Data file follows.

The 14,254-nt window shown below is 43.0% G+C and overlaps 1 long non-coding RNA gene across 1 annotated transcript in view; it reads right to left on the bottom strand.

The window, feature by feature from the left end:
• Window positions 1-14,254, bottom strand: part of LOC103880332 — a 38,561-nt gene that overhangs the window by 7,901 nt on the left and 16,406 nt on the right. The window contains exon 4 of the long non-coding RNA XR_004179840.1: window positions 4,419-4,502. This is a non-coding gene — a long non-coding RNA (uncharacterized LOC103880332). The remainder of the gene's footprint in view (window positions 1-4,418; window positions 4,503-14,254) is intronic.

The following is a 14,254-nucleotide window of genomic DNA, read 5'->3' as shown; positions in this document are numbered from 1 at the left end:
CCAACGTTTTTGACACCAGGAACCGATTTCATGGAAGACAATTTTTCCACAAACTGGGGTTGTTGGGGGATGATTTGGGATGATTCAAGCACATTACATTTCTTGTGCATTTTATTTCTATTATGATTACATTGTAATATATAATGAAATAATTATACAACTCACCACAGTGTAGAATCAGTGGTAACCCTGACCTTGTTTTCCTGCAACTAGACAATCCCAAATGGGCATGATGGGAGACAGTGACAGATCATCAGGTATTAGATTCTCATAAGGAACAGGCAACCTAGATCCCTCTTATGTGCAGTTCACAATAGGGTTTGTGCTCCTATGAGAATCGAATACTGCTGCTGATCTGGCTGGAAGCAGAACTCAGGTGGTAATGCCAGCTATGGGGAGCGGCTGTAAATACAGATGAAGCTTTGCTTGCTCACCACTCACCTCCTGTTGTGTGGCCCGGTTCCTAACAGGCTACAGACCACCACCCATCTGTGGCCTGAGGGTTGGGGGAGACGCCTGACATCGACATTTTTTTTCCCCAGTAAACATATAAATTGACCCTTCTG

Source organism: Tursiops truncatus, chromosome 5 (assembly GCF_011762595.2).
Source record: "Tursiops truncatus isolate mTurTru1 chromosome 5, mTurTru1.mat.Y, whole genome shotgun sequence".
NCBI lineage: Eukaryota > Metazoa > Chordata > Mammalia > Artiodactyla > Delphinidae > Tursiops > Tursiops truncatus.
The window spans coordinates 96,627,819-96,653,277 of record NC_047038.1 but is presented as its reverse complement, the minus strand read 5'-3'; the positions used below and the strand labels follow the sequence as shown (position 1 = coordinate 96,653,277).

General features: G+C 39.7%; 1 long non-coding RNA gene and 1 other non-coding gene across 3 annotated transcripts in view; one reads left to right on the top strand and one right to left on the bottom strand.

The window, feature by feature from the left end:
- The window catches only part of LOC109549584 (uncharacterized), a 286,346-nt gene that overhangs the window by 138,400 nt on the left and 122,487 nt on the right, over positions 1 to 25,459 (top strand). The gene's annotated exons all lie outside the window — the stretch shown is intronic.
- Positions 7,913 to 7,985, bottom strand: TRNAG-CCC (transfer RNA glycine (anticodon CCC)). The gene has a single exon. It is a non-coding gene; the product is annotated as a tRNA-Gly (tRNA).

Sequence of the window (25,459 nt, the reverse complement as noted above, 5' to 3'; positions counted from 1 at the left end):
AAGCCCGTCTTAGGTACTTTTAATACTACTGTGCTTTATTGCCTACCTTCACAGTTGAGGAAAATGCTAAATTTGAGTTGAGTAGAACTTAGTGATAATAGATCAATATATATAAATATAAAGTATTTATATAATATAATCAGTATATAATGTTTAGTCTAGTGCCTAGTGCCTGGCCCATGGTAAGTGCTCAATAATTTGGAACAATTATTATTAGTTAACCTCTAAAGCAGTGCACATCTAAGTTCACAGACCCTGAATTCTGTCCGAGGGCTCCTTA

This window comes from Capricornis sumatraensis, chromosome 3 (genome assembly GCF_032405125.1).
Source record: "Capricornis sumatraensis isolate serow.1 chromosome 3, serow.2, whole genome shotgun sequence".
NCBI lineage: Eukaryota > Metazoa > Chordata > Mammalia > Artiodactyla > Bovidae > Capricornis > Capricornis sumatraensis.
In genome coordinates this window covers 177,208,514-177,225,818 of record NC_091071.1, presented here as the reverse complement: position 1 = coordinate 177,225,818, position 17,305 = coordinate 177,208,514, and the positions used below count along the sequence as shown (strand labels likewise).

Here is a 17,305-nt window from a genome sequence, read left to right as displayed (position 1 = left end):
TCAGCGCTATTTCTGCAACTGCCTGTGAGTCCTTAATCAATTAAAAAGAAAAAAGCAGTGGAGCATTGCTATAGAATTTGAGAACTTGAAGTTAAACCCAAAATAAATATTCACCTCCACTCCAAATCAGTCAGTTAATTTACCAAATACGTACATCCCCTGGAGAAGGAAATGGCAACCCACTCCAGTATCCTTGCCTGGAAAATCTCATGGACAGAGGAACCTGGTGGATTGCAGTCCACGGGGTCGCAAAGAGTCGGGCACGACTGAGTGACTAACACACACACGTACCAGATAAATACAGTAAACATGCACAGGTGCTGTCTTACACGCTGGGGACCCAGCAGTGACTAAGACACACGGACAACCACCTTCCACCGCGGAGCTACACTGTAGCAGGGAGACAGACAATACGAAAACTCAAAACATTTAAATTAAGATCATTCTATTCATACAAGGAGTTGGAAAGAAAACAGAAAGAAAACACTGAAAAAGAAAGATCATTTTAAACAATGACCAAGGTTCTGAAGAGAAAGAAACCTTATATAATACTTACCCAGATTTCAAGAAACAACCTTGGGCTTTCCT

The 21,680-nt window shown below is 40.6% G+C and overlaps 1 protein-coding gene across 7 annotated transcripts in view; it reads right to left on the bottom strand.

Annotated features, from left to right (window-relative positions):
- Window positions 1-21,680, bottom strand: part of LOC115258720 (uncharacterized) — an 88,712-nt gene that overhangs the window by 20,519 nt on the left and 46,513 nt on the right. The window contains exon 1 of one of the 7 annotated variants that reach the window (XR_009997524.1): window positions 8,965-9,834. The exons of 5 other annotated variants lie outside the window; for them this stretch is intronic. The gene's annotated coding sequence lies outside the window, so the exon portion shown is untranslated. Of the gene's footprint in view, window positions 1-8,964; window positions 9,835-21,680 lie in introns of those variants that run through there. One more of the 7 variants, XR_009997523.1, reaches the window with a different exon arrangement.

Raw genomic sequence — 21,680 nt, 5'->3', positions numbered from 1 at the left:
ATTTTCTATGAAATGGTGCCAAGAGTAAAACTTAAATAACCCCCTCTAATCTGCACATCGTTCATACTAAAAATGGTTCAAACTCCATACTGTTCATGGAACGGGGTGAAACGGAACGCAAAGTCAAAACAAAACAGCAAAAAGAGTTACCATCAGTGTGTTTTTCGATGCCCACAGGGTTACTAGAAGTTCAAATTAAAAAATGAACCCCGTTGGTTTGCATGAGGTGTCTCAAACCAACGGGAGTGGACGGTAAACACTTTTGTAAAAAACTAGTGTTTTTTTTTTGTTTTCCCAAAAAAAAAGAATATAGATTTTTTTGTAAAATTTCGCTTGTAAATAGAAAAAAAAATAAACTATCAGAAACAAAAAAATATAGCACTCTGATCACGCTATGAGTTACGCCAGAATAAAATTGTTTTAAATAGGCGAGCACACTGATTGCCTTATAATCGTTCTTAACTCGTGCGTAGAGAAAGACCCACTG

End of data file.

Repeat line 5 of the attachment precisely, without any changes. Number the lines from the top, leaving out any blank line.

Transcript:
CCAACGTTTTTGACACCAGGAACCGATTTCATGGAAGACAATTTTTCCACAAACTGGGGTTGTTGGGGGATGATTTGGGATGATTCAAGCACATTACATTTCTTGTGCATTTTATTTCTATTATGATTACATTGTAATATATAATGAAATAATTATACAACTCACCACAGTGTAGAATCAGTGGTAACCCTGACCTTGTTTTCCTGCAACTAGACAATCCCAAATGGGCATGATGGGAGACAGTGACAGATCATCAGGTATTAGATTCTCATAAGGAACAGGCAACCTAGATCCCTCTTATGTGCAGTTCACAATAGGGTTTGTGCTCCTATGAGAATCGAATACTGCTGCTGATCTGGCTGGAAGCAGAACTCAGGTGGTAATGCCAGCTATGGGGAGCGGCTGTAAATACAGATGAAGCTTTGCTTGCTCACCACTCACCTCCTGTTGTGTGGCCCGGTTCCTAACAGGCTACAGACCACCACCCATCTGTGGCCTGAGGGTTGGGGGAGACGCCTGACATCGACATTTTTTTTCCCCAGTAAACATATAAATTGACCCTTCTG